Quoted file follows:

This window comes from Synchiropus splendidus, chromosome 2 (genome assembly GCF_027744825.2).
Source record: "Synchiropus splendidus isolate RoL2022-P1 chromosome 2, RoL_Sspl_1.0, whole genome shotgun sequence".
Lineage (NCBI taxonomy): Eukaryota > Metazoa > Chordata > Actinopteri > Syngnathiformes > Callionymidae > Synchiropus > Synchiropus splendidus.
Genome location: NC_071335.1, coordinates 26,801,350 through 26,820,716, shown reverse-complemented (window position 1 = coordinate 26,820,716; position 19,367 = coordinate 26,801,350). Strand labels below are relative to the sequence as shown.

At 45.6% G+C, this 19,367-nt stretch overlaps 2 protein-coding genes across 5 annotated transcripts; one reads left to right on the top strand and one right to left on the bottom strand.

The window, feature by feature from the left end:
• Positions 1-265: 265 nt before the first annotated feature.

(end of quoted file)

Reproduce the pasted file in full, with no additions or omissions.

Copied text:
This window comes from Synchiropus splendidus, chromosome 2 (genome assembly GCF_027744825.2).
Source record: "Synchiropus splendidus isolate RoL2022-P1 chromosome 2, RoL_Sspl_1.0, whole genome shotgun sequence".
Lineage (NCBI taxonomy): Eukaryota > Metazoa > Chordata > Actinopteri > Syngnathiformes > Callionymidae > Synchiropus > Synchiropus splendidus.
Genome location: NC_071335.1, coordinates 26,801,350 through 26,820,716, shown reverse-complemented (window position 1 = coordinate 26,820,716; position 19,367 = coordinate 26,801,350). Strand labels below are relative to the sequence as shown.

At 45.6% G+C, this 19,367-nt stretch overlaps 2 protein-coding genes across 5 annotated transcripts; one reads left to right on the top strand and one right to left on the bottom strand.

The window, feature by feature from the left end:
• Positions 1-265: 265 nt before the first annotated feature.